It’s easy to feel helpless and overwhelmed and want to turn away from a story like this. The news is discouraging — and likely to get bleaker. But those of us with the good fortune to live in safety have a responsibility to do what we can to help.
And there are ways to help;
- Support Local Non-Profits: most involve donating to local organisations that are on the ground in or around north-east. I know not everyone has money to spare, but if you can make it work; donate food, medical supplies, deworming medication for children, contraceptives- to control alarming birth rates in the IDPs and clothing items, providing much-needed funds to local and community-based initiatives is the most efficient way to assist at a crucial moment like this.
- Support Doctors Without Borders: the global, nonpartisan medical relief organisation is active providing local medical facilities but there are not enough of them and the demands for medical attention in the IDP camps far outweighs availability and accessibility. The majority of medical assistants in the NE are international while the local medical interventions lack equipment, supplies, administrative funds and volunteer personnel.
- Start and Keep the Narratives Alive: The local media for some reason are not covering the crisis in the NE. Howbeit, it is imperatives that we all keep the narratives of the realities of the IDP alive as that is the only way to ensure that people are not dying in silence while the rest of Nigeria lives in delusion and denial. If you a story teller or a journalist, use social media to keep the narrative alive, if live in cities areas the IDP camps, it is your responsibility to demand action and better treatment of the displaced from IDP local officials. Organise protest effort where you are to ensure awareness of the realities of the internally displaced persons in the north-east.
More importantly, call your senators and various ministries that should be in charge of managing this crisis to demand accountability and transparency of the monthly IDP fund allocations.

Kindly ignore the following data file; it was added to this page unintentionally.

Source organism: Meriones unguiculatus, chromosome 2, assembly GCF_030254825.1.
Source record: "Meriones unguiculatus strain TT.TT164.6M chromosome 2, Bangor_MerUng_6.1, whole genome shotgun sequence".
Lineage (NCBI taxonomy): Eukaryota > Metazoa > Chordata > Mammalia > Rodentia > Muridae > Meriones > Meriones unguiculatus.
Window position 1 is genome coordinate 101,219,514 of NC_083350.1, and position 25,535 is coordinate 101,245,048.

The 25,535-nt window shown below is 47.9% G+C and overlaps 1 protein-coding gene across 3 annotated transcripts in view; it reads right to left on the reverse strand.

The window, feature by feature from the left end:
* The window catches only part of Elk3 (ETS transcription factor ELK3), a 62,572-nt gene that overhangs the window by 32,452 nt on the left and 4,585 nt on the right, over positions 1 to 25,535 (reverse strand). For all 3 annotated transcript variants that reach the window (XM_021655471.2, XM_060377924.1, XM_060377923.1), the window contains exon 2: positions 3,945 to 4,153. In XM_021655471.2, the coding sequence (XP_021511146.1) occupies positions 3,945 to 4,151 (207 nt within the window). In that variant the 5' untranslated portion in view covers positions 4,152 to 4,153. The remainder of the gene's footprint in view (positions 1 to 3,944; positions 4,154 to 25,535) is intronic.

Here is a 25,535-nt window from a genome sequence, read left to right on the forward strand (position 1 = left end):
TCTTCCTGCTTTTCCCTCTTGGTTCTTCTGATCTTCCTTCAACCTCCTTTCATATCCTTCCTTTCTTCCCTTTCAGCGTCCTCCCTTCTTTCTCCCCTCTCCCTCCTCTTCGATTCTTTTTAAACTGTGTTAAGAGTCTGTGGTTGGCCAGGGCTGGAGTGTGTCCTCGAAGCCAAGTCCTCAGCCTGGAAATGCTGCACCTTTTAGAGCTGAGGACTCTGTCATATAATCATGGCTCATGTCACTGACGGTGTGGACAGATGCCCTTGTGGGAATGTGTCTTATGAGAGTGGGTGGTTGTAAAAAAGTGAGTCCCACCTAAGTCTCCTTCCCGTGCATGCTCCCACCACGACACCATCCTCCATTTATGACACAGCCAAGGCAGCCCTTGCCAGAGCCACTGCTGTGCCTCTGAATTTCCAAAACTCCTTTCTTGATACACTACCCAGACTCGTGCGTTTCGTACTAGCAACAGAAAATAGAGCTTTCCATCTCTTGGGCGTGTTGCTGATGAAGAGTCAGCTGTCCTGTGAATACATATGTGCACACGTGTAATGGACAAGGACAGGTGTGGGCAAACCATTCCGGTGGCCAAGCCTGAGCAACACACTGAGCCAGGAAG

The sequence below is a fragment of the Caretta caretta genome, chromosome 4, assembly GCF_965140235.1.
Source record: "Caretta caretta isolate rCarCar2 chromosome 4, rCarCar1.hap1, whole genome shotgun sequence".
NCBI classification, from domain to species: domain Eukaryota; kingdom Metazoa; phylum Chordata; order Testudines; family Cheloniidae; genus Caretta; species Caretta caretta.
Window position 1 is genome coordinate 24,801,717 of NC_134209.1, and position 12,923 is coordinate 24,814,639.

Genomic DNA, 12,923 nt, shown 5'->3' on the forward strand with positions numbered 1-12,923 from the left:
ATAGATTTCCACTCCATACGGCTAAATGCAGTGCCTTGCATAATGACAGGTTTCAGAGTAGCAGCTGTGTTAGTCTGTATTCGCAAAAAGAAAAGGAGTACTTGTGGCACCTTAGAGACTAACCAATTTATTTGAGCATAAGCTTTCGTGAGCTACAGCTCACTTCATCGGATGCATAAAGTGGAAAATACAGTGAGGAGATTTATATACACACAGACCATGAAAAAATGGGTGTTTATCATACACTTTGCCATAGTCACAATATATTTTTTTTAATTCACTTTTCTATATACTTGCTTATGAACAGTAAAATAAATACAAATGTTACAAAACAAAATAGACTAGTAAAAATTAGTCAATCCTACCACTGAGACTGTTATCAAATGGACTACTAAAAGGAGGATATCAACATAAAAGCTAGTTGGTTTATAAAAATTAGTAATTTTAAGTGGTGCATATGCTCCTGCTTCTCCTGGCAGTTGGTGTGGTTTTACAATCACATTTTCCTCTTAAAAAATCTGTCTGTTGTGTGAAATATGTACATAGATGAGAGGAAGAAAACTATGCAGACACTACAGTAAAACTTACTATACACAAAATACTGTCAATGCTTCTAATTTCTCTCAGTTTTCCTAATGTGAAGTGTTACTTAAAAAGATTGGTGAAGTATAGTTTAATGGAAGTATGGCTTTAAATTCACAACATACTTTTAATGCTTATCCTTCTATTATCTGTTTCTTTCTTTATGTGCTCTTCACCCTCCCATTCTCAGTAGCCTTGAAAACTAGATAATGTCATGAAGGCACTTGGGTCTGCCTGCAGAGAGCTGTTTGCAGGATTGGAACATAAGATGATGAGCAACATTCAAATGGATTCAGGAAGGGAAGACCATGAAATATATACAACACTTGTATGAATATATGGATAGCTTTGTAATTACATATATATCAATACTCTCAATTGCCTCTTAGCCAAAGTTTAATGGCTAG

Borno state has a total of 5.5 million population out of which 3 million are displaced. The longer term effect of displacement in this northern state is that, if interventions are not holistic and timely, a state like Borno may never be able to recover.
The north-east crisis is beginning to look like what happened in Rwanda post-war. What is happening in the north-east isn’t just a humanitarian tragedy, it’s a moral crisis. It’s a time to put aside our denial of reality and indifference, to get real, and to act as best and as effectively as each of us can because the Internally Displaced Persons are human beings who are Nigerian citizen, whose government failed to protect- leaving them vulnerable to the menace of Boko-haram for over six years.
Boko haram and the Fulani herdsmen are already recruiting children from these camps, if things continue how they are, more terrorist groups will emerge from northern Nigeria. And soon the monster which our indifference created will hold Nigeria hostage in ways we never thought possible.
If we continue to do nothing now, five years from now we’ll never stop asking ourselves why we didn’t.